How we use it: Heritage believes that teens need to learn that they CAN influence and control the direction that their life will take rather than passively allowing life to happen to them. Heritage Keepers educators increase students’ feelings of self-efficacy and confidence by teaching the teens how to control risky situations using risk avoidance skills learned through role-play. The program also uses a systemic approach – empowering parents and faith and community leaders in how to support young people who choose to abstain from sex.

Emotional Intelligence (Daniel Goleman)

Resource: Emotional Intelligence by Daniel Goleman

Author Daniel Goleman effectively argues that “our capacity for self-awareness and reflection lets us better attune to [social] signals, which can be subtle.” Prior to entering the classroom, Heritage Educators are taught about the various ways the brain processes emotions and the importance of affecting emotions in relation to the topic of relationships and sex. As with any subject, the student’s success largely depends on the effectiveness of the teacher and how they feel about what the teacher is saying. At the end of the program, how the students feel about abstaining will largely decide whether they will or will not engage in sexual activity. This theory also explains the importance of developing the ability to motivate oneself and persist in the face of frustration, control impulses, delay gratification, regulate moods, keep distress from overwhelming us, empathize with others, and have hope.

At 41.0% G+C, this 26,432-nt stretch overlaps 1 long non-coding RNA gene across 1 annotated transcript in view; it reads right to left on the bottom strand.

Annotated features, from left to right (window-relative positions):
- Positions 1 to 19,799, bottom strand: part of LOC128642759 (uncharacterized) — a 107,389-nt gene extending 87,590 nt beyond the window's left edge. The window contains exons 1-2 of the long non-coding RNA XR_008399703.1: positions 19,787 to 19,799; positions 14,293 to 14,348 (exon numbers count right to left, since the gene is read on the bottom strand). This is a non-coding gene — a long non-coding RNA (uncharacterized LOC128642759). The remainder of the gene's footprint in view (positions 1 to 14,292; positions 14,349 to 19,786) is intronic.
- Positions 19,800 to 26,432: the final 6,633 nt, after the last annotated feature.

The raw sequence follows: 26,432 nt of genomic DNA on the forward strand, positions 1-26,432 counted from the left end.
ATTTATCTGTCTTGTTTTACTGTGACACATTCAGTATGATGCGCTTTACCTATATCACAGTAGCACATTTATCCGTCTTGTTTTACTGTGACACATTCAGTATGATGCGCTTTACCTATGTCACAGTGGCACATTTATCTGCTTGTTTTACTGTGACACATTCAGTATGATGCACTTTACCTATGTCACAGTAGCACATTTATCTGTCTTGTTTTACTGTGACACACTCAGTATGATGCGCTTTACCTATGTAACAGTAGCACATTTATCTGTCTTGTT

How it is used: Stories, illustrations and games are used throughout the Heritage Keepers curriculum to take students on an emotional journey to help them feel/experience the curriculum rather than just hearing it. The Heritage Keepers programs strive to raise the emotional intelligence of students in the program.

Social Intelligence (Daniel Goleman)

Resource: Social Intelligence by Daniel Goleman

Social Intelligence provides a neurological foundation for Social Learning Theory. According to its author, Daniel Goleman, “Neuroscience has discovered that our brain’s very design makes it sociable, inexorably drawn into an intimate brain-to-brain linkup whenever we engage with another person. That neural bridge lets us impact the brain—and so the body—of everyone we interact with, just as they do us.

Even our most routine encounters act as regulators in the brain, priming emotions in us, some desirable, others not. The more strongly connected we are with someone emotionally, the greater the mutual force. The most potent exchanges occur with those people with whom we spend the greatest amount of time day in and day out, year after year—particularly those we care about the most.”

Mirror neurons, which have shown to explain how children can gain mastery simply from watching are emphasized. Spindle cells, which help us make “snap judgments” are also explained. If someone is not primed for an intelligent, well thought out response, the emotional part of our brain will take over as it makes a “snap judgment” of the situation – sometimes leading one into a situation that is later regretted. The more the Prefrontal Cortex is involved in making social decisions, the more intelligent the response.